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Valley Fever Awareness

Coccidioidomycosis, also called valley fever, is an illness caused by a fungus that is common in some parts of the United States. Here’s what you need to know about valley fever.

Valley fever is a fungal lung infection that can be devastating. Learning about Valley fever can help you and your doctor recognize the symptoms early.

Valley fever is an infection caused by a fungus that lives in the soil. About 10,000 cases are reported in the United States each year, mostly from Arizona and California. Valley fever can be misdiagnosed because its symptoms are similar to those of other illnesses. Here are some important things to know about Valley fever, also called coccidioidomycosis.

From soil to lungs

The fungus that causes Valley fever, Coccidioides, is found in the southwestern United States, parts of Mexico and Central America, and parts of South America. The fungus has also been found in south-central Washington State. It probably lives in other areas in the western United States. People can get Valley fever by breathing in the microscopic fungus from the air in these areas. Valley fever does not spread from person to person.

Areas where Valley fever lives in the US

Known and suspected areas where the fungus that causes Valley fever lives in the United States

Common symptoms may lead to delayed diagnosis

Many people who are exposed to the fungus never have symptoms. Other people may have flu-like symptoms, including:

  • Fatigue (tiredness)
  • Cough
  • Fever
  • Shortness of breath
  • Headache
  • Night sweats
  • Muscle aches or joint pain
  • Rash on upper body or legs

The symptoms of Valley fever can be similar to those of other common illnesses, which may cause  delays in getting patients correctly diagnosed and treated. For many people, symptoms will go away without any treatment, after weeks or months. Healthcare providers prescribe antifungal medication for some people to try to reduce symptoms or prevent the infection from getting worse. People who have severe lung infections or infections that have spread to other parts of the body always need antifungal treatment and may need to stay in the hospital.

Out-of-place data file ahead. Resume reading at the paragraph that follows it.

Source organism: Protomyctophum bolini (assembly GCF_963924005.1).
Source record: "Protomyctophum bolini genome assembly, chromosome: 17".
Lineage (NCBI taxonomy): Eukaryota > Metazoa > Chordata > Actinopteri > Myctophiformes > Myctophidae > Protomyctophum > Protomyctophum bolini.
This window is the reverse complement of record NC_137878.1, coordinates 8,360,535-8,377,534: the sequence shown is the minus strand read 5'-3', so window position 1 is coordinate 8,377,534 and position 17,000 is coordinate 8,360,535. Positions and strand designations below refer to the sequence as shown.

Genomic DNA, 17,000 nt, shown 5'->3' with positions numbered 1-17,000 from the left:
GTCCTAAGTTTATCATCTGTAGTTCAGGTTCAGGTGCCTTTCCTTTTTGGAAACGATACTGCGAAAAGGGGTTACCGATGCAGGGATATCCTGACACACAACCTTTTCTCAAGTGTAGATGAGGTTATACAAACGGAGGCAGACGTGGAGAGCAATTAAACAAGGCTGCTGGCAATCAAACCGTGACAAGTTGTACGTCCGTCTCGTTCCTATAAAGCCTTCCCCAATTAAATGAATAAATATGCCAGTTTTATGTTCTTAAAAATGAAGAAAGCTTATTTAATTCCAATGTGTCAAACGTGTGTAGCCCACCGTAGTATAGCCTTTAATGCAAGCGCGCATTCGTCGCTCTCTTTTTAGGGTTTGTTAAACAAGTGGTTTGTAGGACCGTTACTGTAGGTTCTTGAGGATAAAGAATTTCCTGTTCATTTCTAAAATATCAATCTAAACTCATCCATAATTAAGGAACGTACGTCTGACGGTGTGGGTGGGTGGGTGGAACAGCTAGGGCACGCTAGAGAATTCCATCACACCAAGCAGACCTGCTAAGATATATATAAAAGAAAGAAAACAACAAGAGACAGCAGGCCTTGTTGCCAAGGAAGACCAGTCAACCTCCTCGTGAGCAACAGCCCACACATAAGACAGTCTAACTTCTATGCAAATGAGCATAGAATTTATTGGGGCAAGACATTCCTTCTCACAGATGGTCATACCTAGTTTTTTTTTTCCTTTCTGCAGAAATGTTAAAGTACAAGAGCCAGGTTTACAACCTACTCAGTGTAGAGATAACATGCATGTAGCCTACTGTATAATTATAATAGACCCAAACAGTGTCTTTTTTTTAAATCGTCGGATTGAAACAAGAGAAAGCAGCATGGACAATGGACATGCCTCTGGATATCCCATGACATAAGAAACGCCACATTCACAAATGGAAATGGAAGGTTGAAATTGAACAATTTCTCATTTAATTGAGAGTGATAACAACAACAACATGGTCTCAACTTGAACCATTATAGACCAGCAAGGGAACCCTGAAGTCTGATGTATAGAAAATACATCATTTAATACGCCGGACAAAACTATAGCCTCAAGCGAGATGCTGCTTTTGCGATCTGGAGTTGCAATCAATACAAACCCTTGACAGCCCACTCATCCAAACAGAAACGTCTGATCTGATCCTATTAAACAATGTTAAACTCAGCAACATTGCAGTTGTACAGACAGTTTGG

Valley fever is a serious, costly illness

  • Nearly 75% of people with Valley fever miss work or school
  • As many as 40% of people who get Valley fever are hospitalized
  • The average cost of a hospital stay for a person with Valley fever is almost $50,000

People at risk

Anyone who lives in or travels to an area where the fungus lives in the environment can get Valley fever. Valley fever can affect people of any age, but it’s most common in adults age 60 and older. Additionally,  certain groups of people may be at higher risk for developing the severe forms of Valley fever, such as:

Awareness is key

In areas where Valley fever is common, it’s difficult to completely avoid exposure to the fungus because it is in the environment. There is no vaccine to prevent infection. That’s why knowing about Valley fever is one of the most important ways to avoid delays in diagnosis and treatment. People who have Valley fever symptoms and live in or have visited an area where the fungus is common should ask their doctor to test them for Valley fever. Healthcare providers should be aware that Valley fever symptoms are similar to those of other respiratory illnesses and should consider testing for Valley fever in patients with flu-like symptoms who live in or have traveled to an area where Coccidioides lives.

Fungal Disease Awareness Week August 14-18, 2017

Join CDC in sharing information to increase awareness in your community about fungal diseases during Fungal Disease Awareness Week, October 1-5, 2018.

What CDC is doing

  • Raising awareness. CDC, state and local health departments, and other agencies are working together to educate the public and healthcare providers about Valley fever to reduce delays in diagnosis and treatment and to improve people’s health.
  • Surveillance. In many states, healthcare providers and laboratories are required to report Valley fever cases to public health authorities. Disease reporting allows government officials to monitor trends in Valley fever cases.
  • Advanced molecular detection.  CDC has been developing new tools that make it faster and easier to detect Coccidioides in the environment. CDC is also using whole genome sequencing on environmental and patient samples to investigate new areas where Coccidioides is living and causing illness.
  • Researching diagnosis and treatment. CDC is studying new tests to diagnose Valley fever faster and is assisting other health agencies with studies to understand the best treatment for Valley fever.
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